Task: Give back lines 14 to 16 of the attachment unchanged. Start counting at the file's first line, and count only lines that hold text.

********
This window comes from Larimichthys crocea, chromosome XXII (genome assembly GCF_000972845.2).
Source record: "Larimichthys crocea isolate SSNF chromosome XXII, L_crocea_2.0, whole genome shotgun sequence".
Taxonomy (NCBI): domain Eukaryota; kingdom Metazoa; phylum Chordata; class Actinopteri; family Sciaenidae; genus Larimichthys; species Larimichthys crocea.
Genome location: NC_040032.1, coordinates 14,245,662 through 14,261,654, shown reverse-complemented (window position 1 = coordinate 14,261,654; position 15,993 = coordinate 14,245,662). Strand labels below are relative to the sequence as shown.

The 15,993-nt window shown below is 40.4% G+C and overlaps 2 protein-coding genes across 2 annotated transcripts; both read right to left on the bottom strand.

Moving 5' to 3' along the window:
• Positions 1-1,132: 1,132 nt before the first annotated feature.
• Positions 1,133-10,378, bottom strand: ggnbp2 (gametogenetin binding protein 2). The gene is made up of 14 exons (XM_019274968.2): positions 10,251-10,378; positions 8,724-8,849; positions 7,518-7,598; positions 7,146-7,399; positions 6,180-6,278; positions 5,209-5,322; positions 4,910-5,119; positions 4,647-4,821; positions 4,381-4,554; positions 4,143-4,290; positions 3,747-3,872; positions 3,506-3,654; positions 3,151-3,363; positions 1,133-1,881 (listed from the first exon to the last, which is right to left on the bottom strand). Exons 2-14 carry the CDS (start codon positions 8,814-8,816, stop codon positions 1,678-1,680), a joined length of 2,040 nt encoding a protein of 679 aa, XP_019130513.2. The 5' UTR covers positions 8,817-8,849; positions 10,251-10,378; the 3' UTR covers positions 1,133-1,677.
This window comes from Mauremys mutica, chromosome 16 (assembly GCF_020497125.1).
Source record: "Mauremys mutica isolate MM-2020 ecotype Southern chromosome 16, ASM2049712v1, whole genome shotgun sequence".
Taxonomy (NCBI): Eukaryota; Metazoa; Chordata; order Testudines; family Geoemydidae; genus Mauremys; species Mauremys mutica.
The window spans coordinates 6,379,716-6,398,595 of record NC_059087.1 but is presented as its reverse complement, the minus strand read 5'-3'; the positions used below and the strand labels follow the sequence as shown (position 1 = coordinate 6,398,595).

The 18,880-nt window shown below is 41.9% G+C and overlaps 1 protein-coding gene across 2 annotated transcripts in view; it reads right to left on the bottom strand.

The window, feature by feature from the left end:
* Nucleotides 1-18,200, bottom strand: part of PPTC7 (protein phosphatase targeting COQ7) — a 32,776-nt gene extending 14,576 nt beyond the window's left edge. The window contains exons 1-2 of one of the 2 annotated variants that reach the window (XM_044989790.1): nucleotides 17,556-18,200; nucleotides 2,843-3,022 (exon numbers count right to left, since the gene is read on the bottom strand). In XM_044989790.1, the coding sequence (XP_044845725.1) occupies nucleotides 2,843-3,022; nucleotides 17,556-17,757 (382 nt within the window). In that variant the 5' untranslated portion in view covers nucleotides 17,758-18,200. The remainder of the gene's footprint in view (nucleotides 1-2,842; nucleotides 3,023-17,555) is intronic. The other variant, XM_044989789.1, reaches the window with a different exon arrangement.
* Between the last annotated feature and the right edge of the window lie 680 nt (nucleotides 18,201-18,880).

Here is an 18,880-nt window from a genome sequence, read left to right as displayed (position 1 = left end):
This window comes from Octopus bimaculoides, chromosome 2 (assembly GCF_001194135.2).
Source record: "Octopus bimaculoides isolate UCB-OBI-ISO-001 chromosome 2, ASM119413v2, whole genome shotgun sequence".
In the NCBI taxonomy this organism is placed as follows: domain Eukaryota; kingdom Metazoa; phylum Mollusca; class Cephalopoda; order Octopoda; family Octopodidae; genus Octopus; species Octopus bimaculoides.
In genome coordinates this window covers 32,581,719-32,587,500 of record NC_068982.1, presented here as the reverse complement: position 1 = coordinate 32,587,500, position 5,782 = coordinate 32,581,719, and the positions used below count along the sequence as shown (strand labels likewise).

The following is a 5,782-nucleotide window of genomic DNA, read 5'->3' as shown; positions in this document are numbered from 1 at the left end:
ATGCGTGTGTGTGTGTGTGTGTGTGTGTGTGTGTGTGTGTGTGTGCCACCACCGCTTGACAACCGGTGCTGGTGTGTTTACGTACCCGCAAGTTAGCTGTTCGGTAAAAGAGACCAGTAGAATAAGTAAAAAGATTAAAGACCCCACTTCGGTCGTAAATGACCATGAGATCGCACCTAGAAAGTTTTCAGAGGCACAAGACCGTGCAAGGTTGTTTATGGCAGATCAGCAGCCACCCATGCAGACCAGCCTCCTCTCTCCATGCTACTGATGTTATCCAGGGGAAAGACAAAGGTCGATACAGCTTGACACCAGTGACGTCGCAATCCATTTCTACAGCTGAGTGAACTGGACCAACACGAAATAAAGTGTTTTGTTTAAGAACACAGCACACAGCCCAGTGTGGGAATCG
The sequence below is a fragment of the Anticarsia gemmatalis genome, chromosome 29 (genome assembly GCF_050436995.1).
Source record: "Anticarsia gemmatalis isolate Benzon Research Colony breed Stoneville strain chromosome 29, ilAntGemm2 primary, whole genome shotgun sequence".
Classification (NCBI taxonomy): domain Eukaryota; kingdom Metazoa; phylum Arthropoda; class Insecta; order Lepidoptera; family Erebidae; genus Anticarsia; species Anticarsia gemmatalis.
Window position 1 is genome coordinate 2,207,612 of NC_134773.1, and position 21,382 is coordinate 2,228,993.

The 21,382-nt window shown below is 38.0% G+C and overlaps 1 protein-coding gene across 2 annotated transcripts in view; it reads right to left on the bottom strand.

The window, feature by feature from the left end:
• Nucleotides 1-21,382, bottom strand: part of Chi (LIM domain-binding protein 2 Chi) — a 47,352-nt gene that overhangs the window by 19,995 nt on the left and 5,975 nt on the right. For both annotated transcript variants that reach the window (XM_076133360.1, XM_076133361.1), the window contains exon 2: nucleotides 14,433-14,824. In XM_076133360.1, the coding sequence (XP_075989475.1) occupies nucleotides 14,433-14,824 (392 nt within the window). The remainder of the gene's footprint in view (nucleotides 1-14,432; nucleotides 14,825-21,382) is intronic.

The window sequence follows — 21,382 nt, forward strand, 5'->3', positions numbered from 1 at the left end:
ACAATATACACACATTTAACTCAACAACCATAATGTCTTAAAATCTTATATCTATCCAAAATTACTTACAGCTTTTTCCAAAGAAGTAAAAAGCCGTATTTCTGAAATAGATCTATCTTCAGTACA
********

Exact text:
The window, feature by feature from the left end:
* Nucleotides 1-18,200, bottom strand: part of PPTC7 (protein phosphatase targeting COQ7) — a 32,776-nt gene extending 14,576 nt beyond the window's left edge. The window contains exons 1-2 of one of the 2 annotated variants that reach the window (XM_044989790.1): nucleotides 17,556-18,200; nucleotides 2,843-3,022 (exon numbers count right to left, since the gene is read on the bottom strand). In XM_044989790.1, the coding sequence (XP_044845725.1) occupies nucleotides 2,843-3,022; nucleotides 17,556-17,757 (382 nt within the window). In that variant the 5' untranslated portion in view covers nucleotides 17,758-18,200. The remainder of the gene's footprint in view (nucleotides 1-2,842; nucleotides 3,023-17,555) is intronic. The other variant, XM_044989789.1, reaches the window with a different exon arrangement.
* Between the last annotated feature and the right edge of the window lie 680 nt (nucleotides 18,201-18,880).